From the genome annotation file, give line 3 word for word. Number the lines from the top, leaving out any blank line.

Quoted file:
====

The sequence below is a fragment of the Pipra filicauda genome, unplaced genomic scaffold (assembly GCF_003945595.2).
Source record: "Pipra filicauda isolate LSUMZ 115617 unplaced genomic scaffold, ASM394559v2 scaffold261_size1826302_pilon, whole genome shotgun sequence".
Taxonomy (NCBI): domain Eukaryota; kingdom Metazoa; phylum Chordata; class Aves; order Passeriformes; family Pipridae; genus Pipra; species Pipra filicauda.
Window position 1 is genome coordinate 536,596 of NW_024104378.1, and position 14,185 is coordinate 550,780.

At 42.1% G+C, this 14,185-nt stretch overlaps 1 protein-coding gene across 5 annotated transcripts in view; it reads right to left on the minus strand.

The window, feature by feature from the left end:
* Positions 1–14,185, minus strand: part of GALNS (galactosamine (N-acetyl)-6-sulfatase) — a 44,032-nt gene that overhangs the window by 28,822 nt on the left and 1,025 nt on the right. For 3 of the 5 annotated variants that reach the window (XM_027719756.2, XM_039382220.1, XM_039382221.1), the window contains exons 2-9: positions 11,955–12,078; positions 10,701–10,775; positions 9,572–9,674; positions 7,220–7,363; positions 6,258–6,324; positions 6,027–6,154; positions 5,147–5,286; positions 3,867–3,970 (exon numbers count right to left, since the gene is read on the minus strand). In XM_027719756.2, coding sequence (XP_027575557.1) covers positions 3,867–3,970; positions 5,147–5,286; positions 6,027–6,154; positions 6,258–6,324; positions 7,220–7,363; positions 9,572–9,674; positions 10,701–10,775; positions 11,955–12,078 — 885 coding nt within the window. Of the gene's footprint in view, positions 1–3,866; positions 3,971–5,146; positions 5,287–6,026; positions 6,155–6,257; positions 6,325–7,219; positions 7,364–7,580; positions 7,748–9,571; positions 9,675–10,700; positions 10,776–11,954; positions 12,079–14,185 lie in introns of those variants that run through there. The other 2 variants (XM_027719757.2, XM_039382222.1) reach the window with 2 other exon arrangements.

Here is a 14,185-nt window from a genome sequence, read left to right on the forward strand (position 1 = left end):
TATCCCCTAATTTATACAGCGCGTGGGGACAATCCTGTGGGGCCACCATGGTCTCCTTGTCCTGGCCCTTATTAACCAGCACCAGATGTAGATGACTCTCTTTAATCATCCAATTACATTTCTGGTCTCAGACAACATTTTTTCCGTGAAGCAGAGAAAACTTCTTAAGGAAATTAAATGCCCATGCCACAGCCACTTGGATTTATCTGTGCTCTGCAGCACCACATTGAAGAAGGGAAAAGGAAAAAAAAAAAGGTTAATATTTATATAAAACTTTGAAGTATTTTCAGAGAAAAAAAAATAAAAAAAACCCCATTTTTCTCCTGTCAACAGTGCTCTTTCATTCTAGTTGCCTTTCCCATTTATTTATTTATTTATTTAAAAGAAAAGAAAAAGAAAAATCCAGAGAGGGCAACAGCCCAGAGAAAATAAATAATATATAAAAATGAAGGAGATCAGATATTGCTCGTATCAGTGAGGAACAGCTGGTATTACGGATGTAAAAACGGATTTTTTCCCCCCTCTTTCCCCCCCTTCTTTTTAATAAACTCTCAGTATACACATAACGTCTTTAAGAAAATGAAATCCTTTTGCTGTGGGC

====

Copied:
Taxonomy (NCBI): domain Eukaryota; kingdom Metazoa; phylum Chordata; class Aves; order Passeriformes; family Pipridae; genus Pipra; species Pipra filicauda.